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Never count New York out

As a lifelong New Yorker, I know how resilient the metropolitan region is. While New York’s obituary has been written many times over, we all know – in fact, the entire world knows – that you can never count New York out.

But today we are facing an enormous challenge, unlike anything we’ve seen in a century. The New York metropolitan region has taken the brunt of the impact of the coronavirus. The loss in terms of human lives is incalculable. And the economic impact is still unfolding.

Now, as we turn the corner in our battle against the virus, we are beginning to focus on rebuilding our regional economy. The key to moving forward will be the way that government and the private sector work together to prove that this city can once again be a healthy and safe place to live, work, invest and entertain. And, a well-functioning and safe mass transit system will be critical.

New York City’s regional transportation system is critical to the health and operation of our city and the real estate industry, which supports more than 600,000 jobs region-wide.

I would also like to remind Congress that the Port Authority represents a region of 20 million people that accounts for 15 percent of the nation’s GDP. That is why I strongly support the Port Authority’s request for direct federal funding to offset revenue losses that are unprecedented in the agency’s 99-year history. Revenue from our airports alone has dropped by 97 percent, and bridge and tunnel traffic is down 50 percent.

Current estimates show the Port Authority will have a reduction in revenue of approximately $3 billion due to the COVID-19 crisis over the next 24 months. Revenue is the lifeblood of the Port Authority, which differs from other government entities in that it takes no taxpayer dollars and is completely self-sustaining based on revenues from business partners, fees and fares.

As a result of this projected $3 billion revenue loss, the Port Authority will be forced to reconsider its capital plan — including drastic cuts to a variety of critical infrastructure projects. These projects, as currently planned, include public-private partnerships that would leverage more than $10 billion in committed private capital, while creating more than 100,000 direct and indirect jobs.

As Congress considers aiding states and other local governmental units, it should assist financially independent, multi-state entities like the Port Authority that provide critical services that would otherwise fall to states.

The Port Authority of New York and New Jersey is perfectly suited to bring together the resources of the public and private sector to achieve our goal of restoring the region’s economy. During my career, both in government and in the private sector, I have not encountered another public agency that has used public sector funding to so effectively leverage private investment in projects that have reenergized the region’s economy.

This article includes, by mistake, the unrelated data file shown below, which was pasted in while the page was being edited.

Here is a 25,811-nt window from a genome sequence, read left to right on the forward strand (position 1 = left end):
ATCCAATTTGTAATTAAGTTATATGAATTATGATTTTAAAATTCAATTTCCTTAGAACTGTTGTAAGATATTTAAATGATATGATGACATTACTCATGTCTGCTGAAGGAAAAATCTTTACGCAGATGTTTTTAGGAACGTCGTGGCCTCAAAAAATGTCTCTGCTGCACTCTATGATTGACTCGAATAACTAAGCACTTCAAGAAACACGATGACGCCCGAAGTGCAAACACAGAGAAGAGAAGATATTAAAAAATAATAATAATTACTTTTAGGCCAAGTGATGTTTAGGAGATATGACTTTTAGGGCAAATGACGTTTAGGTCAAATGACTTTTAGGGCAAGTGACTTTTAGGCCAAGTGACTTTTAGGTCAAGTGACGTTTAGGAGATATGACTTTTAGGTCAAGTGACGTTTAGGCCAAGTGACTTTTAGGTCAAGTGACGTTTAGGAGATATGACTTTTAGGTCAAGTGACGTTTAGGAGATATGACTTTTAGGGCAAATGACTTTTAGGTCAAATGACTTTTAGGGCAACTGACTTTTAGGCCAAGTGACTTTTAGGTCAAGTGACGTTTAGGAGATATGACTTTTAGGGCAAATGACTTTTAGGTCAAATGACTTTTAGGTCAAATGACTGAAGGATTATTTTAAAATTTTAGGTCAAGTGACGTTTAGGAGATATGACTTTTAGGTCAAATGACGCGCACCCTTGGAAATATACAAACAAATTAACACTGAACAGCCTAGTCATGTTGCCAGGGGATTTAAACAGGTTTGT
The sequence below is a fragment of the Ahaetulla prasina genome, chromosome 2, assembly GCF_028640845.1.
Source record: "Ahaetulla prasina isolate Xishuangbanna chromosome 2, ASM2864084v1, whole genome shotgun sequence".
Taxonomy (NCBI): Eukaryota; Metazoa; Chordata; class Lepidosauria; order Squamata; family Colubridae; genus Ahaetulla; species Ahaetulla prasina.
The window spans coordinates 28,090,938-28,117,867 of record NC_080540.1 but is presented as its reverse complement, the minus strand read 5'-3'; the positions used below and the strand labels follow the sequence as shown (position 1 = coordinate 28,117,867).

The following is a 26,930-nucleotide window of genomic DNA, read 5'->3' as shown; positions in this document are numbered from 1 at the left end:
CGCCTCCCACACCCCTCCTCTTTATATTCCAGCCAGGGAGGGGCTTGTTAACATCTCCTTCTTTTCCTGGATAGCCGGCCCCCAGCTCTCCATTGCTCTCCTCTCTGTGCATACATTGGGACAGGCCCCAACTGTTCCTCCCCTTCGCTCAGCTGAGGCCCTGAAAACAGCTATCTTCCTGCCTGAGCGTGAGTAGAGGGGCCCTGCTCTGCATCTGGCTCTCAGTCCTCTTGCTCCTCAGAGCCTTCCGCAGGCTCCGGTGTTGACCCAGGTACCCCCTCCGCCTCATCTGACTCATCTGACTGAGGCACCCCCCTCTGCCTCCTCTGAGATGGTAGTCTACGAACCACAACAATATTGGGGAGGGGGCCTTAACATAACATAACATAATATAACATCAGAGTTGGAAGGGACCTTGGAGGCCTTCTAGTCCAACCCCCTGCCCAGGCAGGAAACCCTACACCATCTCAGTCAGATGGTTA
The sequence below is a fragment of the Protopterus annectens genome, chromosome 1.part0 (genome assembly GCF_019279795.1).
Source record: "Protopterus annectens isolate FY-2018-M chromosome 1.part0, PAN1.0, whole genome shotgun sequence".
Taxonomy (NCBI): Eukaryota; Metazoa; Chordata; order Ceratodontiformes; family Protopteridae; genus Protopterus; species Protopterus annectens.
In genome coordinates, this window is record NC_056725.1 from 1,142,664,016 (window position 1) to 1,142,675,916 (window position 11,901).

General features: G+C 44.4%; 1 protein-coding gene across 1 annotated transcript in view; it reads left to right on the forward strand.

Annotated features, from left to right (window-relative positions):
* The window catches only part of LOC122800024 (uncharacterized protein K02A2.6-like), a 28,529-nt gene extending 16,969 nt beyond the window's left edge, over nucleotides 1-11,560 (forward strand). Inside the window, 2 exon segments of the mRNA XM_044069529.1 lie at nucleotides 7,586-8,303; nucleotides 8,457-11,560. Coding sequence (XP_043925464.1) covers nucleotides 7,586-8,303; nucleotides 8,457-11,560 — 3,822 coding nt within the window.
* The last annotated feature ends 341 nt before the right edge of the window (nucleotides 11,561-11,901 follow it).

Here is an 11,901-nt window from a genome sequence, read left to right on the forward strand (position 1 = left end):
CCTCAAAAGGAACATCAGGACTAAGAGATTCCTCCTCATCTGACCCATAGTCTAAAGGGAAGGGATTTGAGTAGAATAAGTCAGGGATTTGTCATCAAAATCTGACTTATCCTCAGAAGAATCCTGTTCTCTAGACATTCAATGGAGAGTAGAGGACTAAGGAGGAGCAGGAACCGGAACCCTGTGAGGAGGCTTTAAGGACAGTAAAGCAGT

Just as an example, the Port Authority’s capital project to transform JFK Airport into a modern, international gateway uses roughly $1 billion in Port Authority funds to leverage an additional $12 billion in private investment. The ongoing project to build a new LaGuardia Airport also leverages two-thirds of the $8 billion cost from private investment.

The Port Authority has proven itself before. After the September 11 terror attacks, the federal government delivered critical funding to rebuild Lower Manhattan. The Port Authority was a lead partner in that effort, harnessing private and public sector resources to rebuild the World Trade Center, restore PATH commuter train service and create a new train hall. Lower Manhattan was rebuilt better than before with new office towers, housing, retail and parks.

When you combine both public and private investment, the Port Authority capital plan would drive $20 billion of capital spending in the next five years. That spending will provide much needed stimulus to our economy. It will put men and women back to work, allow those workers to invest in their families and to buy homes, and will leave behind a legacy of infrastructure that will foster growth. We cannot afford to walk away from this opportunity at this critical juncture.

If Congress wants to rebuild our economy, create jobs and lay the foundation for economic growth, it should include a specific allocation for the Port Authority equal to its revenue loss. An investment in the Port Authority is an investment in more than just our region – it’s an investment in our national economy.

James Whelan is President of the Real Estate Board of New York.

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